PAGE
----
Oct 26, 2002|
Slow but on track...
The indices touched 52-week lows this week. The decline was due to a combination of factors ranging from Wall Street volatility to Dr. Reddyís setback on the generics front. But perhaps the most significant contributor to this decline was the third consecutive dip in FMCG major Hindustan Lever's quarterly topline.
If you look at the index from a 5-year perspective, then too, the Sensex doesnít seem to have come far. Though the data is not really accurate owing to the change in the composition of the Sensex over the years, the overall mood of investors does stand out. But it is not as if all investors have lost out on equities during this period, rather the series of scams, Asian and tech meltdown, as well as the jumbled mixture of government policies that has reflected on the indices.
If we look at the statistics, our GDP growth trend reads like this: 7.8% in FY97, 4.8% in FY98, 6.5% in FY99, 6.1% in FY00, 4.0% in FY01 and finally 5.4% in FY02. CMIE has recently downgraded GDP estimates to 3.1% for FY03. So, in that sense our bourses have moved in tandem with the GDP growth.
With nearly 25% of our GDP and 70% of population still dependent on agriculture, the uneven rainfalls have also had a major bearing on the bourses. One can see its effect on FMCG mirror, HLLís financials too. Though the company continues to sweat its assets and squeeze its costs to become more profitable, the topline concerns have not gone away. Moreover, the economic reforms are continually slowed down by political hitches.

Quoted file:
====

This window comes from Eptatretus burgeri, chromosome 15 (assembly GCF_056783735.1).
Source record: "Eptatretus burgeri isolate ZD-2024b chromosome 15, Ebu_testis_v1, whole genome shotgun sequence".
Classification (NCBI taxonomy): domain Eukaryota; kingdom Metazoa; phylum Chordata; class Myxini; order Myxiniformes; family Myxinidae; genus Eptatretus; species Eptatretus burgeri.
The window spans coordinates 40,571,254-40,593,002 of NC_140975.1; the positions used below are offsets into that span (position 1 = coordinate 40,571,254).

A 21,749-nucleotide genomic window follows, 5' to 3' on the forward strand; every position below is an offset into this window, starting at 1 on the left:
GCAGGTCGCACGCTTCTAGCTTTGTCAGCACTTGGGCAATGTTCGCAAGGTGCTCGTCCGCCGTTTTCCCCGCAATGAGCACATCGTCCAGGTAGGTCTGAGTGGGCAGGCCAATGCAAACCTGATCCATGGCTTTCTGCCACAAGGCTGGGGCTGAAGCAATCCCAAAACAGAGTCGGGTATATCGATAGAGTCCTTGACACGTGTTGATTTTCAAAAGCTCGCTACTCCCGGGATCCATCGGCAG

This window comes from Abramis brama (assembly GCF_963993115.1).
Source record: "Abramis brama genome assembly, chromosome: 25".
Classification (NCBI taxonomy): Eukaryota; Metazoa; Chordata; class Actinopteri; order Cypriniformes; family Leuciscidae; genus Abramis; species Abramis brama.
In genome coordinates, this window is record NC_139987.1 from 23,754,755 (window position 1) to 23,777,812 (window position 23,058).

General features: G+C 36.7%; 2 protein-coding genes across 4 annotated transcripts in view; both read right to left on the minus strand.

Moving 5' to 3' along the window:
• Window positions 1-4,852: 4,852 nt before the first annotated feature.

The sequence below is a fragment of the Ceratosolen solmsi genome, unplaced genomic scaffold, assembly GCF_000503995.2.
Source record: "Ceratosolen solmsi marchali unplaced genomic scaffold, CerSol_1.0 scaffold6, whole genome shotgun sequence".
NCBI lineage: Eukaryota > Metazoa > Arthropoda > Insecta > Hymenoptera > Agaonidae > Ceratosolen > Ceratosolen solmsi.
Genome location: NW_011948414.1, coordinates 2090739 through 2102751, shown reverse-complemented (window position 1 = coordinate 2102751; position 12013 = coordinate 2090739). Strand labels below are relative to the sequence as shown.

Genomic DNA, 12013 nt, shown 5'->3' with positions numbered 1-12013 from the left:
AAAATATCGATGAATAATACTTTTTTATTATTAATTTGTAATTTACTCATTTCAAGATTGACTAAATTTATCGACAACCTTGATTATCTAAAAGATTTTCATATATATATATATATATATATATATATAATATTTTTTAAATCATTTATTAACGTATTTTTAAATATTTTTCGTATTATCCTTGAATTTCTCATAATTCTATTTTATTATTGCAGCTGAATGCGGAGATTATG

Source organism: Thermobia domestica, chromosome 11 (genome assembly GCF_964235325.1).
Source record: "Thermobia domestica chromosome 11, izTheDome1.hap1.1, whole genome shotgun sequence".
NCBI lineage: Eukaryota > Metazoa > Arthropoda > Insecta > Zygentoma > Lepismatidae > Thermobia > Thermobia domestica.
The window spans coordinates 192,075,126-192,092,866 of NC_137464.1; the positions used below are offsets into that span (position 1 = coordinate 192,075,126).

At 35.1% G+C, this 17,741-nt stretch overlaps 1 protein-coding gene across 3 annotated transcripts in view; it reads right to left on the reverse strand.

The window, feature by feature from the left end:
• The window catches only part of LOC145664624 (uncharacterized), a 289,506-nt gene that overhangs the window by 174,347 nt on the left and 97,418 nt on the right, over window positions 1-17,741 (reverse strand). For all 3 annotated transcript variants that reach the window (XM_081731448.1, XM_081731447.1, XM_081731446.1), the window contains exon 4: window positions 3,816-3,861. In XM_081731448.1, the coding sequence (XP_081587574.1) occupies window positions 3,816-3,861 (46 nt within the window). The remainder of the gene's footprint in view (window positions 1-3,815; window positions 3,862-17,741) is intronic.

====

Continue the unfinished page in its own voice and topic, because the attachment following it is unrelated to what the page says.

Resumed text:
It is not that we havenít made any progress. If you look on the positives, India Inc. has become more competitive in the last few years, one sees more service providers both Indian and foreign (insurance, mutual funds), housing loans have become cheaper, one has access to global media, government has made a small start on labour reforms, infrastructure has regained thrust, power reforms are building speed, judicial reforms have started and state governmentís have become pro-active. Also, the realisation to be literate among a large part of the population has gained ground. Hopefully, we will see better highways and road connectivity by FY07.
Agreed that India has taken the slow train to progress. But with over 1 billion population, India is hampered in progress. But we believe that India in the next decade will be a much better place to live in, with higher standard of living, more jobs and financial stability. With that belief, automatically the outlook for Indian equities improves.
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